The study was conducted by a team of researchers led by Dr Peter Burney at the National Heart and Lung Institute.
As part of the study, researchers analysed schoolchildren who were five to 10-years-old in the Greenwich area of London.
Researchers asked their parents about their kid's fruit consumption and whether they had any asthma symptoms.
The study found that although there was no connection between apple juice intake and a reduced possibility of an actual asthma diagnosis, there was a strong link wheezing and drinking the juice.
Researchers found that kids who took apple juice at least once daily were half as likely to experience wheezing as compared to those drinking it less than once a month.
Though wheezing does not necessarily lead to asthma, it is still a key sign which shows that a child is at an increased risk of the disorder.
The apple juice involved did not have to be fresh apple juice - long-life juices made from concentrate were also effective.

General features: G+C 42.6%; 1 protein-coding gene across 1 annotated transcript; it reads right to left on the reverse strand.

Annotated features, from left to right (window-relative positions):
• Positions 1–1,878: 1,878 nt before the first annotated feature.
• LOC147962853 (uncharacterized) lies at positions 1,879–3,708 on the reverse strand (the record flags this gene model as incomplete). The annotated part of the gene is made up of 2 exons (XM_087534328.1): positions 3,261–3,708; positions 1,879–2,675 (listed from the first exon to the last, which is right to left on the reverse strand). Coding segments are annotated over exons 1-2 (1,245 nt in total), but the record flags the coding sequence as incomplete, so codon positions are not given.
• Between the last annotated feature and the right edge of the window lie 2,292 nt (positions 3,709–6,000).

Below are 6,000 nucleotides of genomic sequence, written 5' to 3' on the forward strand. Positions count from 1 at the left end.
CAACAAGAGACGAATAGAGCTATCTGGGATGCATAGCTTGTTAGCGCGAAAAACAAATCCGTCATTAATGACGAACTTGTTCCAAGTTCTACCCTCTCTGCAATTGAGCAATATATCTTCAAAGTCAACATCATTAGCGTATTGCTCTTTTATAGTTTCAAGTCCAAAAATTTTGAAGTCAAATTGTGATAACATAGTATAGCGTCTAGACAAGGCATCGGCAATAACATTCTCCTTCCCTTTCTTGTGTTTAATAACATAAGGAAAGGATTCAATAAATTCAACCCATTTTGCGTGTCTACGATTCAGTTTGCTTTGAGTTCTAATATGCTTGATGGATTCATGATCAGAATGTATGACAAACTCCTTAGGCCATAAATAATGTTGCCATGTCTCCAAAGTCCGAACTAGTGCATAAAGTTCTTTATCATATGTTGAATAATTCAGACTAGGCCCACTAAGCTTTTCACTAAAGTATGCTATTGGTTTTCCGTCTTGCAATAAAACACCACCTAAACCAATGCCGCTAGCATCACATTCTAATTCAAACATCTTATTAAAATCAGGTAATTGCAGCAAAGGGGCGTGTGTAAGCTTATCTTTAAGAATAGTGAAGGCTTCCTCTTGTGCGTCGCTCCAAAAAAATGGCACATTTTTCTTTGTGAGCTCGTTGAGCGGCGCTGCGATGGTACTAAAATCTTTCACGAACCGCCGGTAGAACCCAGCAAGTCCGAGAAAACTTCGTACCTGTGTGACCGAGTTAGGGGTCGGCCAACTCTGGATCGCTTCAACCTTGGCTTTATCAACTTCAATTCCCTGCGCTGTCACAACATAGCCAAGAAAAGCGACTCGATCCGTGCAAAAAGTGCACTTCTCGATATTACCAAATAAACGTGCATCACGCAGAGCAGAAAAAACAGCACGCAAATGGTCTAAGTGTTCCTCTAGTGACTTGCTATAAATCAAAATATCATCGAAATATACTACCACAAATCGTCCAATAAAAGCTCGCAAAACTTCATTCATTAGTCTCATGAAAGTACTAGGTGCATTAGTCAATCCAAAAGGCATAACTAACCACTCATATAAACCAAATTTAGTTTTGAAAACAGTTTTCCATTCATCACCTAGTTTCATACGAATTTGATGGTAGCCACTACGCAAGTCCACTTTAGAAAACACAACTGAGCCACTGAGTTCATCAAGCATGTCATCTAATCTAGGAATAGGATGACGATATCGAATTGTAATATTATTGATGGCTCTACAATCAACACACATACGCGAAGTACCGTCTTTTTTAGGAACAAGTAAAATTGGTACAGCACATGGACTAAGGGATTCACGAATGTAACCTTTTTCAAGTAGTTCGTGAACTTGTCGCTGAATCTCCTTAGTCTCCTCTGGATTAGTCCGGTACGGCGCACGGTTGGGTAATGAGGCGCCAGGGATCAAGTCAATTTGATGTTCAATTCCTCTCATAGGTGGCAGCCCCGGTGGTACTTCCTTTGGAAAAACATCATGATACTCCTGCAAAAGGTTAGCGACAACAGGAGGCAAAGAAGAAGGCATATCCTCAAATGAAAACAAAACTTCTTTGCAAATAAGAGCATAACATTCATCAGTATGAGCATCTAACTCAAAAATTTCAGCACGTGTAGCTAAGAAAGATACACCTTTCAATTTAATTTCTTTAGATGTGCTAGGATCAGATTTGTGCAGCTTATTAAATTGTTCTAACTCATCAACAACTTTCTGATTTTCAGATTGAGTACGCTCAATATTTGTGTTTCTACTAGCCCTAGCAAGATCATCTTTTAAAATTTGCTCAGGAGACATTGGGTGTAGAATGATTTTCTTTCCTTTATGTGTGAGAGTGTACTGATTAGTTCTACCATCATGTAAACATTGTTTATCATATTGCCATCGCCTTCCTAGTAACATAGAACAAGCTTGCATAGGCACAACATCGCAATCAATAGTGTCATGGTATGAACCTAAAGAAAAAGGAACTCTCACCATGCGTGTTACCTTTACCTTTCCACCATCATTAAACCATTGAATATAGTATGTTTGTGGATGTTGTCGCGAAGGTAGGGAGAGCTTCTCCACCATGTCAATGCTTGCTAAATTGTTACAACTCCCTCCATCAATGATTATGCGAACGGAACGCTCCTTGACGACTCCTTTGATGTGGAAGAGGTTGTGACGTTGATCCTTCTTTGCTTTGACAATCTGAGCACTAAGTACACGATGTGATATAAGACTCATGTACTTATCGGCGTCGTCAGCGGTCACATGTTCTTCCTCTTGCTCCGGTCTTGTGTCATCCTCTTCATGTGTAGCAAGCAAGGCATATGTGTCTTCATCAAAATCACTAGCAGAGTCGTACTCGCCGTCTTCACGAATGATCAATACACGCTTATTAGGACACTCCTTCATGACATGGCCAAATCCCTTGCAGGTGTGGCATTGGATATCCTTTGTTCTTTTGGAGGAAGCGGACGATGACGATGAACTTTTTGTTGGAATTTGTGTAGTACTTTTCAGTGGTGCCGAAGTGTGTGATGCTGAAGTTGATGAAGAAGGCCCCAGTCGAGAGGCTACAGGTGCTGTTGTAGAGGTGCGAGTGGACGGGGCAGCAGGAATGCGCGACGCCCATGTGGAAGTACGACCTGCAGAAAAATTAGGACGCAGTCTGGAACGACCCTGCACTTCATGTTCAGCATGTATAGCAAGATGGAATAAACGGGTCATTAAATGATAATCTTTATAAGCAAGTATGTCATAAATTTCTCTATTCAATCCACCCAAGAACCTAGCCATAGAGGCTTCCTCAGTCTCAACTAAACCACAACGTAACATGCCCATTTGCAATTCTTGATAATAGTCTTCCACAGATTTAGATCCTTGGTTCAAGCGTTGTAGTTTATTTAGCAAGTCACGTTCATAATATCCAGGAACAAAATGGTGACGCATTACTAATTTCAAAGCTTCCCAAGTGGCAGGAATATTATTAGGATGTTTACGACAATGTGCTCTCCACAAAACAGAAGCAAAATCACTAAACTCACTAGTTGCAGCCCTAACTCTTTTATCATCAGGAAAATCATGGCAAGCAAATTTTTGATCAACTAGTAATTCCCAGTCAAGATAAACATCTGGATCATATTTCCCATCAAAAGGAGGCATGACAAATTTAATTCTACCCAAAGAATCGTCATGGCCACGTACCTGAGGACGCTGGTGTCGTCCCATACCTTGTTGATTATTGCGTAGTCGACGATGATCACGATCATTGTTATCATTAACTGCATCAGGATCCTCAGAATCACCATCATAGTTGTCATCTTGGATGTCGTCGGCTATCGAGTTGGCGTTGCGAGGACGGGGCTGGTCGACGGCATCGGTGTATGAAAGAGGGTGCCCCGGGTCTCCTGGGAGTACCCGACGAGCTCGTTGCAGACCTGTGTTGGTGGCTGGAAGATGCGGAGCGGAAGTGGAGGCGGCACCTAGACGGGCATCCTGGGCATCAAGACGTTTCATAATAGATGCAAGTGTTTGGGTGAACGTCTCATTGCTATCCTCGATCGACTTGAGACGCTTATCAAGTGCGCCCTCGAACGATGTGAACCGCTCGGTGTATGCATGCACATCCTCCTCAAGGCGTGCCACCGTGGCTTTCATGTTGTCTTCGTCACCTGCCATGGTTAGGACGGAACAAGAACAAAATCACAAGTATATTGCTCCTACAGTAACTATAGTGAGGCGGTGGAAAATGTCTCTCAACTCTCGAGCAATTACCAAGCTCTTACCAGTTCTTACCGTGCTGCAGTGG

According to Burney, it was possible that 'phytochemicals' in apples, such as flavanoids and phenolic acids, were helping to soothe the inflammation in the airways which is an important feature of both wheezing and asthma.
'Further studies are needed to confirm the protective effects of apple juice from concentrate and bananas,' the BBC quoted Burney, as saying.
According to Dr Mike Thomas, an Asthma UK researcher at the University of Aberdeen, the study emphasizes on the protective effect of apples.
Earlier a research at University of Aberdeen found that women who ate lot of apples while they are expecting mums might protect their unborn babies against asthma later on in life.
'There is some evidence that a healthy diet rich in anti-oxidants and vitamins is good for asthma. It is yet another reason why we should be encouraging a healthy diet,' Thomas said.
The findings of the study were published in the European Respiratory Journal.